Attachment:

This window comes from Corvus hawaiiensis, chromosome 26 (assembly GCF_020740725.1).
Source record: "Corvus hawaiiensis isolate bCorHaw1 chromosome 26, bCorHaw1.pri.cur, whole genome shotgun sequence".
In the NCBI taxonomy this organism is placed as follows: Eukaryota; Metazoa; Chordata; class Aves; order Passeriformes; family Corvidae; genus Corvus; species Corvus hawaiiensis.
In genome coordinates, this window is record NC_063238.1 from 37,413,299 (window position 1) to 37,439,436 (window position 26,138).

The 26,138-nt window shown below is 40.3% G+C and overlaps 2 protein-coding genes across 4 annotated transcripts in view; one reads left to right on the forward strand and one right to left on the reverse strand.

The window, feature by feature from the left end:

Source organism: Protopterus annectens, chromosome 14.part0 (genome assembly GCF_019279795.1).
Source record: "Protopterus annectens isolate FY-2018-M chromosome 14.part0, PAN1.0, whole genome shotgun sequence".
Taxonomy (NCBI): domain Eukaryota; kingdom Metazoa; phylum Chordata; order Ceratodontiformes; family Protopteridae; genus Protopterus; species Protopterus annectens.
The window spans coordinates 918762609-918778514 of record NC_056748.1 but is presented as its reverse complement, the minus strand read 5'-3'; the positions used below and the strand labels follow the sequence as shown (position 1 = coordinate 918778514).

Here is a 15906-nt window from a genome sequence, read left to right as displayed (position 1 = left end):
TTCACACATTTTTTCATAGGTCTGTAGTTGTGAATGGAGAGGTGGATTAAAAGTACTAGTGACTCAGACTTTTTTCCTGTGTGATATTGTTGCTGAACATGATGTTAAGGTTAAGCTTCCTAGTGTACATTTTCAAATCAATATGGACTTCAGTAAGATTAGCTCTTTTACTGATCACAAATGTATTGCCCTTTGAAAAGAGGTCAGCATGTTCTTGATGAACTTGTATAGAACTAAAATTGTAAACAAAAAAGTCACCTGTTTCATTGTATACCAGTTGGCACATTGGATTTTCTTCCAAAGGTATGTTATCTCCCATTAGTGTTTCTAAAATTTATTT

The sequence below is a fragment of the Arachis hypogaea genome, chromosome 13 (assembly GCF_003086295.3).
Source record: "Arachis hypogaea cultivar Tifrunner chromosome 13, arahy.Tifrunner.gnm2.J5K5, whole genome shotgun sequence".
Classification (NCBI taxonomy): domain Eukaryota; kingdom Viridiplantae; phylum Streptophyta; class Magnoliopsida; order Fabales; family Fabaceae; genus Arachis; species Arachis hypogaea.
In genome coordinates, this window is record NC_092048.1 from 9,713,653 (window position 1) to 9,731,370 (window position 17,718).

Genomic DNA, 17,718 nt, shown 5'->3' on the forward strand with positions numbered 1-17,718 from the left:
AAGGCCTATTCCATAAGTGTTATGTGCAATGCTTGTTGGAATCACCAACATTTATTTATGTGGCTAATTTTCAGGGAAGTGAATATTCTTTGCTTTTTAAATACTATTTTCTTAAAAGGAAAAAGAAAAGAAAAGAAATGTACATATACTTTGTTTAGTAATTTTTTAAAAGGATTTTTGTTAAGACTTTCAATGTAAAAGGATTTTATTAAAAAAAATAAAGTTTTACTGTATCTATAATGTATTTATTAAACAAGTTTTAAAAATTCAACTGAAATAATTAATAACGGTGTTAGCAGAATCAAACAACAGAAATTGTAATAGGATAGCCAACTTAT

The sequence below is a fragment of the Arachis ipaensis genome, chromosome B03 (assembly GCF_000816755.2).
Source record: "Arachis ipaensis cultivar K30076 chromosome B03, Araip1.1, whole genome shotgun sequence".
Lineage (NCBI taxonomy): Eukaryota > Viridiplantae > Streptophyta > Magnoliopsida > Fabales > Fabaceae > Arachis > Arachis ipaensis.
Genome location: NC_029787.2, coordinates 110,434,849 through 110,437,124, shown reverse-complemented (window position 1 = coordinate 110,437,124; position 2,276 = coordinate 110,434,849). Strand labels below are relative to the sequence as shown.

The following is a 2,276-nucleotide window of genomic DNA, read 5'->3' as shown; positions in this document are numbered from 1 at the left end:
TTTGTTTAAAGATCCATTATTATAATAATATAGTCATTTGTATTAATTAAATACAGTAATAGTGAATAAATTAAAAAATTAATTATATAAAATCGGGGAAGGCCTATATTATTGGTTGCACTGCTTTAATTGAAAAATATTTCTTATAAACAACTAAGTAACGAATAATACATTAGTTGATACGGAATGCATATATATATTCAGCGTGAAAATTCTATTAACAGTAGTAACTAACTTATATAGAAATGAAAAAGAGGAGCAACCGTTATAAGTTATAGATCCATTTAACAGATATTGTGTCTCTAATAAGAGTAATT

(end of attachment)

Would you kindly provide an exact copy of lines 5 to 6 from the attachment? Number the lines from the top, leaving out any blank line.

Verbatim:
The 26,138-nt window shown below is 40.3% G+C and overlaps 2 protein-coding genes across 4 annotated transcripts in view; one reads left to right on the forward strand and one right to left on the reverse strand.

The window, feature by feature from the left end: